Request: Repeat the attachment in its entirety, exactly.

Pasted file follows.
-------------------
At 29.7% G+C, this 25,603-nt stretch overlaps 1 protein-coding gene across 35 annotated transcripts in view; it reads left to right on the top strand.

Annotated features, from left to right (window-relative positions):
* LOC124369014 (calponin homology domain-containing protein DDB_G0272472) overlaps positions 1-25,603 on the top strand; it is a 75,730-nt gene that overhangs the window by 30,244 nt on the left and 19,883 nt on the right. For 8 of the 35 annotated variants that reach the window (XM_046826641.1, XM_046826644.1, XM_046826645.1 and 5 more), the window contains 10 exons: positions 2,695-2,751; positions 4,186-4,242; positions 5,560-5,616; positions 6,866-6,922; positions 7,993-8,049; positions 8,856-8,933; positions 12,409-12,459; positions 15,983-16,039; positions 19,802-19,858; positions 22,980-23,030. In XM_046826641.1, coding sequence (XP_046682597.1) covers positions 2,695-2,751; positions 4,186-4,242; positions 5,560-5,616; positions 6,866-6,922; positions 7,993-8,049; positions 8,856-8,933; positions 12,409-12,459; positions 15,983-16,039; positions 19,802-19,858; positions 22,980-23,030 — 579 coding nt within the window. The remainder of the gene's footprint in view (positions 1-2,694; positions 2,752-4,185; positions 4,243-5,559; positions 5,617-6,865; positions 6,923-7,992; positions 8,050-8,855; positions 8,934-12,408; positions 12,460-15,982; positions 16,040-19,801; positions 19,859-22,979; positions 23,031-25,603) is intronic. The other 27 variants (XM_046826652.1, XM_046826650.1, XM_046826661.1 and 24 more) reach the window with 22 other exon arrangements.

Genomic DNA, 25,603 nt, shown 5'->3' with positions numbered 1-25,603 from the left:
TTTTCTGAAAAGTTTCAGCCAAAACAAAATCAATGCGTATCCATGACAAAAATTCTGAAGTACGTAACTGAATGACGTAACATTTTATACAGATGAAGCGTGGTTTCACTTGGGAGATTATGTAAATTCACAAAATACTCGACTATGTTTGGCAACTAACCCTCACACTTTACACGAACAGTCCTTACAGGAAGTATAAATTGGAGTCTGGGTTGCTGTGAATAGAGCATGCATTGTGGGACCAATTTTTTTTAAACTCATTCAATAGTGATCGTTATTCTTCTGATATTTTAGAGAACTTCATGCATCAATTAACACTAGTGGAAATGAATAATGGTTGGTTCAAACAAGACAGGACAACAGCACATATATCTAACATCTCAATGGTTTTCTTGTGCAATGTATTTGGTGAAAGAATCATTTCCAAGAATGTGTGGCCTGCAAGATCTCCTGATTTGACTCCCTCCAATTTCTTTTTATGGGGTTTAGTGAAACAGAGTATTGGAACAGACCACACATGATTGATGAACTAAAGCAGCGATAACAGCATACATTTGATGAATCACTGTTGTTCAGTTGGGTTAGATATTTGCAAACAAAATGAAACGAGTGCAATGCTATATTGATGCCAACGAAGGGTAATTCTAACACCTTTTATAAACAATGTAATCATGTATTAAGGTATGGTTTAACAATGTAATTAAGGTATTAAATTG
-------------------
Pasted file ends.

At 29.7% G+C, this 25,603-nt stretch overlaps 1 protein-coding gene across 35 annotated transcripts in view; it reads left to right on the top strand.

Annotated features, from left to right (window-relative positions):
* LOC124369014 (calponin homology domain-containing protein DDB_G0272472) overlaps positions 1-25,603 on the top strand; it is a 75,730-nt gene that overhangs the window by 30,244 nt on the left and 19,883 nt on the right. For 8 of the 35 annotated variants that reach the window (XM_046826641.1, XM_046826644.1, XM_046826645.1 and 5 more), the window contains 10 exons: positions 2,695-2,751; positions 4,186-4,242; positions 5,560-5,616; positions 6,866-6,922; positions 7,993-8,049; positions 8,856-8,933; positions 12,409-12,459; positions 15,983-16,039; positions 19,802-19,858; positions 22,980-23,030. In XM_046826641.1, coding sequence (XP_046682597.1) covers positions 2,695-2,751; positions 4,186-4,242; positions 5,560-5,616; positions 6,866-6,922; positions 7,993-8,049; positions 8,856-8,933; positions 12,409-12,459; positions 15,983-16,039; positions 19,802-19,858; positions 22,980-23,030 — 579 coding nt within the window. The remainder of the gene's footprint in view (positions 1-2,694; positions 2,752-4,185; positions 4,243-5,559; positions 5,617-6,865; positions 6,923-7,992; positions 8,050-8,855; positions 8,934-12,408; positions 12,460-15,982; positions 16,040-19,801; positions 19,859-22,979; positions 23,031-25,603) is intronic. The other 27 variants (XM_046826652.1, XM_046826650.1, XM_046826661.1 and 24 more) reach the window with 22 other exon arrangements.

Genomic DNA, 25,603 nt, shown 5'->3' with positions numbered 1-25,603 from the left:
TTTTCTGAAAAGTTTCAGCCAAAACAAAATCAATGCGTATCCATGACAAAAATTCTGAAGTACGTAACTGAATGACGTAACATTTTATACAGATGAAGCGTGGTTTCACTTGGGAGATTATGTAAATTCACAAAATACTCGACTATGTTTGGCAACTAACCCTCACACTTTACACGAACAGTCCTTACAGGAAGTATAAATTGGAGTCTGGGTTGCTGTGAATAGAGCATGCATTGTGGGACCAATTTTTTTTAAACTCATTCAATAGTGATCGTTATTCTTCTGATATTTTAGAGAACTTCATGCATCAATTAACACTAGTGGAAATGAATAATGGTTGGTTCAAACAAGACAGGACAACAGCACATATATCTAACATCTCAATGGTTTTCTTGTGCAATGTATTTGGTGAAAGAATCATTTCCAAGAATGTGTGGCCTGCAAGATCTCCTGATTTGACTCCCTCCAATTTCTTTTTATGGGGTTTAGTGAAACAGAGTATTGGAACAGACCACACATGATTGATGAACTAAAGCAGCGATAACAGCATACATTTGATGAATCACTGTTGTTCAGTTGGGTTAGATATTTGCAAACAAAATGAAACGAGTGCAATGCTATATTGATGCCAACGAAGGGTAATTCTAACACCTTTTATAAACAATGTAATCATGTATTAAGGTATGGTTTAACAATGTAATTAAGGTATTAAATTG